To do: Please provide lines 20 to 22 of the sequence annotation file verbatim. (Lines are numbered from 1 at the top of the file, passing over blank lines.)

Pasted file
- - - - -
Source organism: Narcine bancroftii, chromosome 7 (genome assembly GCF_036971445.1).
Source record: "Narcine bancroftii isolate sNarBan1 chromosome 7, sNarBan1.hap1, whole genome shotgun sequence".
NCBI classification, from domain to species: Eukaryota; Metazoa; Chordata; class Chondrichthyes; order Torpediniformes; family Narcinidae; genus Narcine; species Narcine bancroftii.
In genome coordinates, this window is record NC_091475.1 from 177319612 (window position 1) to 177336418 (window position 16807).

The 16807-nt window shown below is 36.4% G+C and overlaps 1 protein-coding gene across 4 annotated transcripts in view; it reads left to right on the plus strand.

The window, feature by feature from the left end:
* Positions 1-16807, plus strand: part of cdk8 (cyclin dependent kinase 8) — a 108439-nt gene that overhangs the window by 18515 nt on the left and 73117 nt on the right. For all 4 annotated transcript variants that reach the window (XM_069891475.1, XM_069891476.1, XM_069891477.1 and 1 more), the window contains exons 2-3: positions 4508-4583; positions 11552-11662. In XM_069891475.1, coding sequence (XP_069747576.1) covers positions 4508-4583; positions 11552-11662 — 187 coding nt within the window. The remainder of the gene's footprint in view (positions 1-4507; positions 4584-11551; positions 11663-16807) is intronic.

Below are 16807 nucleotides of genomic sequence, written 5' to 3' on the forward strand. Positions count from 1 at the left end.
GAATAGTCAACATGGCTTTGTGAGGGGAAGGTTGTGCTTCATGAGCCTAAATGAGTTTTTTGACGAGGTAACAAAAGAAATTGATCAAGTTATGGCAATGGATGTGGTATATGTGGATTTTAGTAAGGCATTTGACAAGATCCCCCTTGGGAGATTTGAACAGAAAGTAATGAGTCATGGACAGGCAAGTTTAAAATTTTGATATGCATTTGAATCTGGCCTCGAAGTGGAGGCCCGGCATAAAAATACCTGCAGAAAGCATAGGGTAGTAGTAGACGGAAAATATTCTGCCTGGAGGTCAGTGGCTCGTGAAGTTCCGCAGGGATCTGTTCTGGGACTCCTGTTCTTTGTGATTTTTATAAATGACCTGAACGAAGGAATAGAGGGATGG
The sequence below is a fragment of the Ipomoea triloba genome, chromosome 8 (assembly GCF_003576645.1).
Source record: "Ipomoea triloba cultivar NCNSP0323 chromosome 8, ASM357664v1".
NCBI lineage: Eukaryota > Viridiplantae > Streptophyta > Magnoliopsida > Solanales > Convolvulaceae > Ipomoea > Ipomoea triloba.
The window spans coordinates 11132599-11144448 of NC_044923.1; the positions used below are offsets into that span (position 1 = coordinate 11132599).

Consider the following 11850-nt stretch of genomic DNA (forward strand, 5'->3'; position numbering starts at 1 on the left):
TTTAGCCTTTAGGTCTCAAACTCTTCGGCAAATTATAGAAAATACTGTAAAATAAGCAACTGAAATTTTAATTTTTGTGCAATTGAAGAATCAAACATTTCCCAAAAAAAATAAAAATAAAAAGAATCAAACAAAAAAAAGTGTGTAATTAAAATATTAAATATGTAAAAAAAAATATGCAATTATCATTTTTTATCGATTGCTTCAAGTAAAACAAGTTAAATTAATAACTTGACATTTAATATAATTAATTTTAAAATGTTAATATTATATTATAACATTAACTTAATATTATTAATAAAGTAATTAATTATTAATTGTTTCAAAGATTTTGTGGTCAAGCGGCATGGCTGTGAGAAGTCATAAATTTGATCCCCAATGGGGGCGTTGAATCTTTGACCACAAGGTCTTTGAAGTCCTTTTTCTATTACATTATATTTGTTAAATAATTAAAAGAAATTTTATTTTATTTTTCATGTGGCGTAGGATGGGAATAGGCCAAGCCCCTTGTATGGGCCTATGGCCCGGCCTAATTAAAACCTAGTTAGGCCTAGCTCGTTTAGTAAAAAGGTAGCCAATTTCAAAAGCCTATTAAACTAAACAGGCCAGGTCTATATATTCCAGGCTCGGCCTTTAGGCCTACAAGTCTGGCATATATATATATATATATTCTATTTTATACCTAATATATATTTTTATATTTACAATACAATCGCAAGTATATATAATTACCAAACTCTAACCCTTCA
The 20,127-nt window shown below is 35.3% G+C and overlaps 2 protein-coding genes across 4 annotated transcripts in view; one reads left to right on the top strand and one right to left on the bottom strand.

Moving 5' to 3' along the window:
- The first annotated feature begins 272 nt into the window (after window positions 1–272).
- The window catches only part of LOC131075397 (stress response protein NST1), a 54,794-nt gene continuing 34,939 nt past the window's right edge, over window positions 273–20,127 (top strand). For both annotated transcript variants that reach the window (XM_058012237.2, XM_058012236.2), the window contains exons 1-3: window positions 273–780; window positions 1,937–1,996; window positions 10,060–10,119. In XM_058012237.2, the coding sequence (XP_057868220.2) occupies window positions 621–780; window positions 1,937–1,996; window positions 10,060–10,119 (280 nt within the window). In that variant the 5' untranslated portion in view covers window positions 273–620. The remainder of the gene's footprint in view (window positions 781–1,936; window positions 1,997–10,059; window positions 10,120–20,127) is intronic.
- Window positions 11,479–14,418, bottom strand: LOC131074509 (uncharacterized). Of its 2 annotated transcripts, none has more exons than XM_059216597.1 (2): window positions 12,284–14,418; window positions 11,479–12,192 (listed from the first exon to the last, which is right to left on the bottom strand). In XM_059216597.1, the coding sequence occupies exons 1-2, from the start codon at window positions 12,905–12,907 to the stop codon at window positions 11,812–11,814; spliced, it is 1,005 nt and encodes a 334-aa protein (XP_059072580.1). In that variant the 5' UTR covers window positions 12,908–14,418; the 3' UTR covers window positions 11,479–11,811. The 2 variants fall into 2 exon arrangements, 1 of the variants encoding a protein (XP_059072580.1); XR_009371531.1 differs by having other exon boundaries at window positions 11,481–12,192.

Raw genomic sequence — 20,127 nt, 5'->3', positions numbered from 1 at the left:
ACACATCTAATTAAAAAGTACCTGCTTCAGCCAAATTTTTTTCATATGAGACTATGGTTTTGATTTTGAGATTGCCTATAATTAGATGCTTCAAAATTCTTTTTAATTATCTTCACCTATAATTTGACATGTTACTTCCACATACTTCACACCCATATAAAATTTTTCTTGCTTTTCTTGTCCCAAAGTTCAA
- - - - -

- Window positions 11,479–14,418, bottom strand: LOC131074509 (uncharacterized). Of its 2 annotated transcripts, none has more exons than XM_059216597.1 (2): window positions 12,284–14,418; window positions 11,479–12,192 (listed from the first exon to the last, which is right to left on the bottom strand). In XM_059216597.1, the coding sequence occupies exons 1-2, from the start codon at window positions 12,905–12,907 to the stop codon at window positions 11,812–11,814; spliced, it is 1,005 nt and encodes a 334-aa protein (XP_059072580.1). In that variant the 5' UTR covers window positions 12,908–14,418; the 3' UTR covers window positions 11,479–11,811. The 2 variants fall into 2 exon arrangements, 1 of the variants encoding a protein (XP_059072580.1); XR_009371531.1 differs by having other exon boundaries at window positions 11,481–12,192.

Raw genomic sequence — 20,127 nt, 5'->3', positions numbered from 1 at the left:
ACACATCTAATTAAAAAGTACCTGCTTCAGCCAAATTTTTTTCATATGAGACTATGGTTTTGATTTTGAGATTGCCTATAATTAGATGCTTCAAAATTCTTTTTAATTATCTTCACCTATAATTTGACATGTTACTTCCACATACTTCACACCCATATAAAATTTTTCTTGCTTTTCTTGTCCCAAAGTTCAA